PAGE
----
As some of you know...I've been trying to continue to get my foot in the door in the sports security industry. It has been difficult for a 24 year old graduate to do so to say the least despite my experience with the Chargers and Patriots. 95% of professionals in this field are either former military or law enforcement. A few weeks ago, I sent out 25 letters to teams and leagues within the major sports and yesterday received the best call yet:

 

The director of security for the NHL called me and invited me down to NYC to present my master's thesis on stadium security, event management, and crowd control to his entire security staff of former FBI agents. I have to wait until the completion of the Stanley Cup Playoffs, but I am hoping this goes a long way. He did mention they currently do not have any open positions, however. 

 

Keep us updated, man. At the very least it will be another notch on your resume.  How many places would turn away someone who briefed former FBI agents on security without at least an interview.  Good luck to you.



#87 thefuzz

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Posted 21 May 2014 - 03:02 PM

Any attorneys jumped in yet? I'll answer some questions for those thinking of law school. Those already in, shoot me any questions about life after school, and I'll try and answer those, too. Cheers.

 

Props....that's a lot of work.

 

My sister just finished year 2, and is no.1 in her class.  That girl studies more in 1 week than I did in my entire college career.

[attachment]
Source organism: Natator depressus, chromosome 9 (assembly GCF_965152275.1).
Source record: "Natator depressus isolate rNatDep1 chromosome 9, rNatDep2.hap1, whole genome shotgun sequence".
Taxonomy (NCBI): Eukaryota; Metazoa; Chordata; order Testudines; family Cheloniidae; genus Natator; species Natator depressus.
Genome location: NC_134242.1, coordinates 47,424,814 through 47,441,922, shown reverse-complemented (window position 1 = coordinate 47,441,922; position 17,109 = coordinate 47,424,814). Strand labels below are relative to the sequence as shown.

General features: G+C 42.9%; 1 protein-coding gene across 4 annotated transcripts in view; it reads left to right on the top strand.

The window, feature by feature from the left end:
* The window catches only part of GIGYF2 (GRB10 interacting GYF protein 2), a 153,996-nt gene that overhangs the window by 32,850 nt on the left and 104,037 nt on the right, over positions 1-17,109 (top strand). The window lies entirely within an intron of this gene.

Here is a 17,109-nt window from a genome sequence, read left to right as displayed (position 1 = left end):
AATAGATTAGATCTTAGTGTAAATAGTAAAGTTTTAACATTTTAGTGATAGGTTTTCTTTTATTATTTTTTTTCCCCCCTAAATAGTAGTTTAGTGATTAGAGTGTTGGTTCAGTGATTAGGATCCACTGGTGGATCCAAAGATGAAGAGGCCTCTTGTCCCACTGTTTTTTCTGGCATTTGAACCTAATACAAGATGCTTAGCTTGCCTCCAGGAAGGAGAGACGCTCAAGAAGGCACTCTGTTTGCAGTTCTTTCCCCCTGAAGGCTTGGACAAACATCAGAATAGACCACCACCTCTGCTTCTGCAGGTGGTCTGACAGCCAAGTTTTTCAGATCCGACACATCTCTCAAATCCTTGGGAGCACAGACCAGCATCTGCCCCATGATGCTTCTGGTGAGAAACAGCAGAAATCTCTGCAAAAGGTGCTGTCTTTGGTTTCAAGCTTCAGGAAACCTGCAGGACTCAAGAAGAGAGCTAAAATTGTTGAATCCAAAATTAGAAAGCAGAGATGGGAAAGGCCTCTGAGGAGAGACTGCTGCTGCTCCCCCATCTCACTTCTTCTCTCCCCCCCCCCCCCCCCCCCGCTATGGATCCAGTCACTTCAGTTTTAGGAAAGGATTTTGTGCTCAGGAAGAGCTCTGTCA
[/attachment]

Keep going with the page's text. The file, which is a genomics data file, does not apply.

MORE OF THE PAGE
#88 OnlyPantherFaninMaine

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Posted 22 May 2014 - 11:55 AM

I'll be working at the Barclays Center in Brooklyn this summer in a security management role...technically it is an internship but it pays really well and I wanted to take any opportunity I could in the career path I am actively trying to pursue. Excited to work the NBA Draft and various concerts but I wish the Nets were still in the hunt for a title. 



#89 PantherMan89

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Posted 22 May 2014 - 05:54 PM

I'll be working at the Barclays Center in Brooklyn this summer in a security management role...technically it is an internship but it pays really well and I wanted to take any opportunity I could in the career path I am actively trying to pursue. Excited to work the NBA Draft and various concerts but I wish the Nets were still in the hunt for a title.


Congrats sounds like a great opportunity

#90 MadHatter

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Posted 23 May 2014 - 06:46 AM

I'll be working at the Barclays Center in Brooklyn this summer in a security management role...technically it is an internship but it pays really well and I wanted to take any opportunity I could in the career path I am actively trying to pursue. Excited to work the NBA Draft and various concerts but I wish the Nets were still in the hunt for a title.


Sounds very cool and good luck